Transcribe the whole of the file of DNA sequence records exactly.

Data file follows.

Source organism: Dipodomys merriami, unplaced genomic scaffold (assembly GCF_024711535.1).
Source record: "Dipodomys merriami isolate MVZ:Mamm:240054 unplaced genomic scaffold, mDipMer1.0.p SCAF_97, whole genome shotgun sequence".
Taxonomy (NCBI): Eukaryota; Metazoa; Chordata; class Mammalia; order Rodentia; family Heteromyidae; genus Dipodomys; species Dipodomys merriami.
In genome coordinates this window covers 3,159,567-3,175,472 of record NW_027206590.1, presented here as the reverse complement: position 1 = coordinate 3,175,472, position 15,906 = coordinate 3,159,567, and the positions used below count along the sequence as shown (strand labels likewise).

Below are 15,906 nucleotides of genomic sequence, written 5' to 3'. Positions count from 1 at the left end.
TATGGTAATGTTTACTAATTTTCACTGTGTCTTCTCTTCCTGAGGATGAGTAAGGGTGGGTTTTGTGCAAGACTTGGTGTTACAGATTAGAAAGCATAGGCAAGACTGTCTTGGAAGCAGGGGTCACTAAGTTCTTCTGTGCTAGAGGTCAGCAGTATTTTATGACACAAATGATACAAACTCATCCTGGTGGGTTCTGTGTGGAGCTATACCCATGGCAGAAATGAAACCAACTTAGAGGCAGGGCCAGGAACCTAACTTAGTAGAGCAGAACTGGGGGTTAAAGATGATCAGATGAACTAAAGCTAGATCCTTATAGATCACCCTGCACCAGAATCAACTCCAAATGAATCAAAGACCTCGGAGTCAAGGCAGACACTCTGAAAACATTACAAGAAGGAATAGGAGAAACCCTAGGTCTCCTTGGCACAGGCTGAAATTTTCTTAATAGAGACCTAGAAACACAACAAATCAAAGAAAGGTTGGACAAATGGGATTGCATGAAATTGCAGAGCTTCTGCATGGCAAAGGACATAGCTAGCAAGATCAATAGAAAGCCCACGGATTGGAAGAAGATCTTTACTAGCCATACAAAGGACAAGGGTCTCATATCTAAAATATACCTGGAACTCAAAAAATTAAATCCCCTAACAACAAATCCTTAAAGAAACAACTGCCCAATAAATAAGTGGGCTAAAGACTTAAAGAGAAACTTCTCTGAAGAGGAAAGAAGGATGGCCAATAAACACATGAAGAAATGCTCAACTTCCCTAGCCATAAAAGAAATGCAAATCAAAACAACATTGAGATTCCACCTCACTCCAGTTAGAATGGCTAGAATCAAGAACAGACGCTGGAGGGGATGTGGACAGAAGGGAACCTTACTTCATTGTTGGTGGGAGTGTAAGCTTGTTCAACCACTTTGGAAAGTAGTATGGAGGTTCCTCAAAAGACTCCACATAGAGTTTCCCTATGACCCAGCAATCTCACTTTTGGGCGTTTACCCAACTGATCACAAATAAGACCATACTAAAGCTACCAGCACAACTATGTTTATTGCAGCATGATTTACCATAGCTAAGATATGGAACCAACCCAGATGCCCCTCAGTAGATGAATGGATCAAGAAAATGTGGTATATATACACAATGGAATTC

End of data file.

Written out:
Source organism: Dipodomys merriami, unplaced genomic scaffold (assembly GCF_024711535.1).
Source record: "Dipodomys merriami isolate MVZ:Mamm:240054 unplaced genomic scaffold, mDipMer1.0.p SCAF_97, whole genome shotgun sequence".
Taxonomy (NCBI): Eukaryota; Metazoa; Chordata; class Mammalia; order Rodentia; family Heteromyidae; genus Dipodomys; species Dipodomys merriami.
In genome coordinates this window covers 3,159,567-3,175,472 of record NW_027206590.1, presented here as the reverse complement: position 1 = coordinate 3,175,472, position 15,906 = coordinate 3,159,567, and the positions used below count along the sequence as shown (strand labels likewise).

Below are 15,906 nucleotides of genomic sequence, written 5' to 3'. Positions count from 1 at the left end.
TATGGTAATGTTTACTAATTTTCACTGTGTCTTCTCTTCCTGAGGATGAGTAAGGGTGGGTTTTGTGCAAGACTTGGTGTTACAGATTAGAAAGCATAGGCAAGACTGTCTTGGAAGCAGGGGTCACTAAGTTCTTCTGTGCTAGAGGTCAGCAGTATTTTATGACACAAATGATACAAACTCATCCTGGTGGGTTCTGTGTGGAGCTATACCCATGGCAGAAATGAAACCAACTTAGAGGCAGGGCCAGGAACCTAACTTAGTAGAGCAGAACTGGGGGTTAAAGATGATCAGATGAACTAAAGCTAGATCCTTATAGATCACCCTGCACCAGAATCAACTCCAAATGAATCAAAGACCTCGGAGTCAAGGCAGACACTCTGAAAACATTACAAGAAGGAATAGGAGAAACCCTAGGTCTCCTTGGCACAGGCTGAAATTTTCTTAATAGAGACCTAGAAACACAACAAATCAAAGAAAGGTTGGACAAATGGGATTGCATGAAATTGCAGAGCTTCTGCATGGCAAAGGACATAGCTAGCAAGATCAATAGAAAGCCCACGGATTGGAAGAAGATCTTTACTAGCCATACAAAGGACAAGGGTCTCATATCTAAAATATACCTGGAACTCAAAAAATTAAATCCCCTAACAACAAATCCTTAAAGAAACAACTGCCCAATAAATAAGTGGGCTAAAGACTTAAAGAGAAACTTCTCTGAAGAGGAAAGAAGGATGGCCAATAAACACATGAAGAAATGCTCAACTTCCCTAGCCATAAAAGAAATGCAAATCAAAACAACATTGAGATTCCACCTCACTCCAGTTAGAATGGCTAGAATCAAGAACAGACGCTGGAGGGGATGTGGACAGAAGGGAACCTTACTTCATTGTTGGTGGGAGTGTAAGCTTGTTCAACCACTTTGGAAAGTAGTATGGAGGTTCCTCAAAAGACTCCACATAGAGTTTCCCTATGACCCAGCAATCTCACTTTTGGGCGTTTACCCAACTGATCACAAATAAGACCATACTAAAGCTACCAGCACAACTATGTTTATTGCAGCATGATTTACCATAGCTAAGATATGGAACCAACCCAGATGCCCCTCAGTAGATGAATGGATCAAGAAAATGTGGTATATATACACAATGGAATTC